Women’s March: the continuing journey

This weekend, the Women’s Convention in Detroit is continuing the movement that began nine months ago with the historic Women’s March. Looking back on the march prompts a number of reflections. Along with many others, I helped organize the sister march in Cleveland (and at least half of my campaign committee volunteered at the event). I don’t think any of us imagined the extraordinary response that followed.

Meanwhile, both the march and the convention represent major milestones in “a much longer journey…” That’s how Cleveland Heights – University Heights student Fiona Macke described this movement, on the flier she created for the Cleveland Women’s March. Looking back on what she wrote, it’s still an impressive tip sheet for activism, concise and relevant.

It also highlights what I think is one more milestone yet to come this year. As Macke wrote,

“Vote in every election from school board to President. It’s the only way to enusre that people in power will hear you”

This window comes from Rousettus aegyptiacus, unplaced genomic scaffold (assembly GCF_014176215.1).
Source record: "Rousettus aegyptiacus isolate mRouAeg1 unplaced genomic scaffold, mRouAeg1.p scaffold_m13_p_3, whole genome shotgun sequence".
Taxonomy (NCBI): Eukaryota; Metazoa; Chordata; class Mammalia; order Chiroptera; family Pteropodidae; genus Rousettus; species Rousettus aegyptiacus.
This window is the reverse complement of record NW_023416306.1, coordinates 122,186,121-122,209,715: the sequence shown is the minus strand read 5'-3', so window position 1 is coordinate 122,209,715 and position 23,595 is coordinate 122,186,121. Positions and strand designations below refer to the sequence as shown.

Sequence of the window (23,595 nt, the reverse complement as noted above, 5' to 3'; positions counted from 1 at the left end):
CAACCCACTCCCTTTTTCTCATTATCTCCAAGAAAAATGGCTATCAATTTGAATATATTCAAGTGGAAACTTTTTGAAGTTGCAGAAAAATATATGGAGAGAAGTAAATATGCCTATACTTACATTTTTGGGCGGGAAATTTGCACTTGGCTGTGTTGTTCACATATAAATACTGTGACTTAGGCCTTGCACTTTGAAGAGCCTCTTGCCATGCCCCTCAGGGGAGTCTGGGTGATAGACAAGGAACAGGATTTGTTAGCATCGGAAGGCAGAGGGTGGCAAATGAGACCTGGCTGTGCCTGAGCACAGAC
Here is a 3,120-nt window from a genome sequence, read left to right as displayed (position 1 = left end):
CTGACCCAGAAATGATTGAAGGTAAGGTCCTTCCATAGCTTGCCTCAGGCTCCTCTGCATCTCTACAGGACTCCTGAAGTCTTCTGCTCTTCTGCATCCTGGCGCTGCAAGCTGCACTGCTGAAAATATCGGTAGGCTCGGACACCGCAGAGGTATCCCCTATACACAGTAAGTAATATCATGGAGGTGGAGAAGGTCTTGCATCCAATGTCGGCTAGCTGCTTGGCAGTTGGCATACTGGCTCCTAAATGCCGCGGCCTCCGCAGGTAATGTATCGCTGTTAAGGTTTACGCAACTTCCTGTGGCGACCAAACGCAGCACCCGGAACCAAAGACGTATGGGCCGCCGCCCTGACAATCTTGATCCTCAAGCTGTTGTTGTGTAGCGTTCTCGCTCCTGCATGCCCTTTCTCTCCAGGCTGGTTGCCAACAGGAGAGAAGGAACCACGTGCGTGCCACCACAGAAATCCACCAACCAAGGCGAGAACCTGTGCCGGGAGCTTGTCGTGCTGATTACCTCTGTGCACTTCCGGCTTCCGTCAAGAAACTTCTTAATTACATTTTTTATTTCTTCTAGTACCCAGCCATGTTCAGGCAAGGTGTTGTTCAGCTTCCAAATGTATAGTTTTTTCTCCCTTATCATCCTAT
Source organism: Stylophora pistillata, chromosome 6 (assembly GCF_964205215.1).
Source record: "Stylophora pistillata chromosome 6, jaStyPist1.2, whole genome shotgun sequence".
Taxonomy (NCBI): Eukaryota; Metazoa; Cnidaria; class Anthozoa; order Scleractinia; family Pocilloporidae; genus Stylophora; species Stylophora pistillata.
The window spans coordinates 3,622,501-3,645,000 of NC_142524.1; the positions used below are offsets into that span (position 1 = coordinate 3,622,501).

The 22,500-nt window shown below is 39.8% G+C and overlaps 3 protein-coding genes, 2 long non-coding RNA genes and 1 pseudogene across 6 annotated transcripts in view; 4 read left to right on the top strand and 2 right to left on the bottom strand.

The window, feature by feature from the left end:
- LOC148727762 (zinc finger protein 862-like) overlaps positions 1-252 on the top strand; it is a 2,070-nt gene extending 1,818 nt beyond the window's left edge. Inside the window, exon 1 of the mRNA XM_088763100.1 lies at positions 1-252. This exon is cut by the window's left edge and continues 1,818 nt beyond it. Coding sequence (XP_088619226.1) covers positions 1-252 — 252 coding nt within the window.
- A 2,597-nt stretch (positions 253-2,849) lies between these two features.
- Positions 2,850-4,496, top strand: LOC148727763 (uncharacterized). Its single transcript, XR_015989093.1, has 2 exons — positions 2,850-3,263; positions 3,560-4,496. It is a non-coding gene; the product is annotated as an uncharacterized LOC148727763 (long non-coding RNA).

In Lakewood, November 7 will be the first opportunity to take this step since the Women’s March. We have not had a primary or a special election all year.

I know that Lakewood had a big presence at the Women’s March, both locally and in Washington. Many people have gotten involved and stayed engaged since. None of these tasks are finished, either; “activism is a marathon not a sprint.” But for those in Lakewood who took part in or inspiration from the Women’s March, “vote in every election” has remained in the in-tray all year awaiting an opportunity.

That opportunity is going on now (with postal and early voting), and it continues for 10 more days.

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